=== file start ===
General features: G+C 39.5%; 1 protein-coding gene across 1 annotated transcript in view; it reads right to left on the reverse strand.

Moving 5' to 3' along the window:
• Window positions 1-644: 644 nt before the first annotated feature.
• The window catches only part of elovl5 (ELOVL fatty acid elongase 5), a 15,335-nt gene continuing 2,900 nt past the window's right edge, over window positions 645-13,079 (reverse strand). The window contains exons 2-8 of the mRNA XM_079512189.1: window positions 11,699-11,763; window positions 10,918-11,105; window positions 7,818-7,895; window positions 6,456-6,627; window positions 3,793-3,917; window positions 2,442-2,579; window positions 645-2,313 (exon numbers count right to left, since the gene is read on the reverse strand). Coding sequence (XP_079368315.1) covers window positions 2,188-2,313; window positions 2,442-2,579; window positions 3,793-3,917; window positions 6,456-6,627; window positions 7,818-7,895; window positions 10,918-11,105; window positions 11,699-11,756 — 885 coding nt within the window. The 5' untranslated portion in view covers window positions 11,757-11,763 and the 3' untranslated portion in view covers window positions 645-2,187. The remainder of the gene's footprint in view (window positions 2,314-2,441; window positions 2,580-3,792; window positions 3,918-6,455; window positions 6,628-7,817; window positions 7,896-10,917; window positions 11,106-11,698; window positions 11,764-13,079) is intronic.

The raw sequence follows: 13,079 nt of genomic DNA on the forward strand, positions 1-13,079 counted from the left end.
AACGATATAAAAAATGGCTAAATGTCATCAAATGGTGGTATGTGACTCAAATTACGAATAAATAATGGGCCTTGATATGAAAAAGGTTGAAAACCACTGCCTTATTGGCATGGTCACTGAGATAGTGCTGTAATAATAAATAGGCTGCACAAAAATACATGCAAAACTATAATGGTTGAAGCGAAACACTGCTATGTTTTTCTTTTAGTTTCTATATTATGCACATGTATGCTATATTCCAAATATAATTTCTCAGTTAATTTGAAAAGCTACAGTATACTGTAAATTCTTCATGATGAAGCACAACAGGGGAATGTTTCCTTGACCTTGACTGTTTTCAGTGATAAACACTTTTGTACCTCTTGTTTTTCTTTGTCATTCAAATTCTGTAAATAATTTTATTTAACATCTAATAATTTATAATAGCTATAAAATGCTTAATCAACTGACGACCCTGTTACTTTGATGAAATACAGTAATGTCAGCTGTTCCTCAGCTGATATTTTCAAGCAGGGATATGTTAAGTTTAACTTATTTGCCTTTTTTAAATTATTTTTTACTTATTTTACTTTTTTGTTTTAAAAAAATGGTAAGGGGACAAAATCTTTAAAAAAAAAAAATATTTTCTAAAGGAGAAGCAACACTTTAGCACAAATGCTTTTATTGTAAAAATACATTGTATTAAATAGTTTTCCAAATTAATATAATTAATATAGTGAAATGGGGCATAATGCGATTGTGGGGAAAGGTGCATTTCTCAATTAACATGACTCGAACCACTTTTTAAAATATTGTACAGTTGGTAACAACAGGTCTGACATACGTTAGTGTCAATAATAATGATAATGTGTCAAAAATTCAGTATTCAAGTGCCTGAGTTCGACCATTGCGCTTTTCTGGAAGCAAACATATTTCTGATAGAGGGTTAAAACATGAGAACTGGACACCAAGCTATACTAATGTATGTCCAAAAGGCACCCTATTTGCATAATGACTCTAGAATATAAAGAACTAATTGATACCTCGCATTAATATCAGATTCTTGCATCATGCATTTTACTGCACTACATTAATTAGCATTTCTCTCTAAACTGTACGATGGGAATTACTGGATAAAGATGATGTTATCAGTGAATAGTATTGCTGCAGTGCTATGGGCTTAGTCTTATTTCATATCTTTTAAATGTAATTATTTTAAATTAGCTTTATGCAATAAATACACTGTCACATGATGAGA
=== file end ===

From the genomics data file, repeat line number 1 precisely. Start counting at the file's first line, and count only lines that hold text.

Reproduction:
General features: G+C 39.5%; 1 protein-coding gene across 1 annotated transcript in view; it reads right to left on the reverse strand.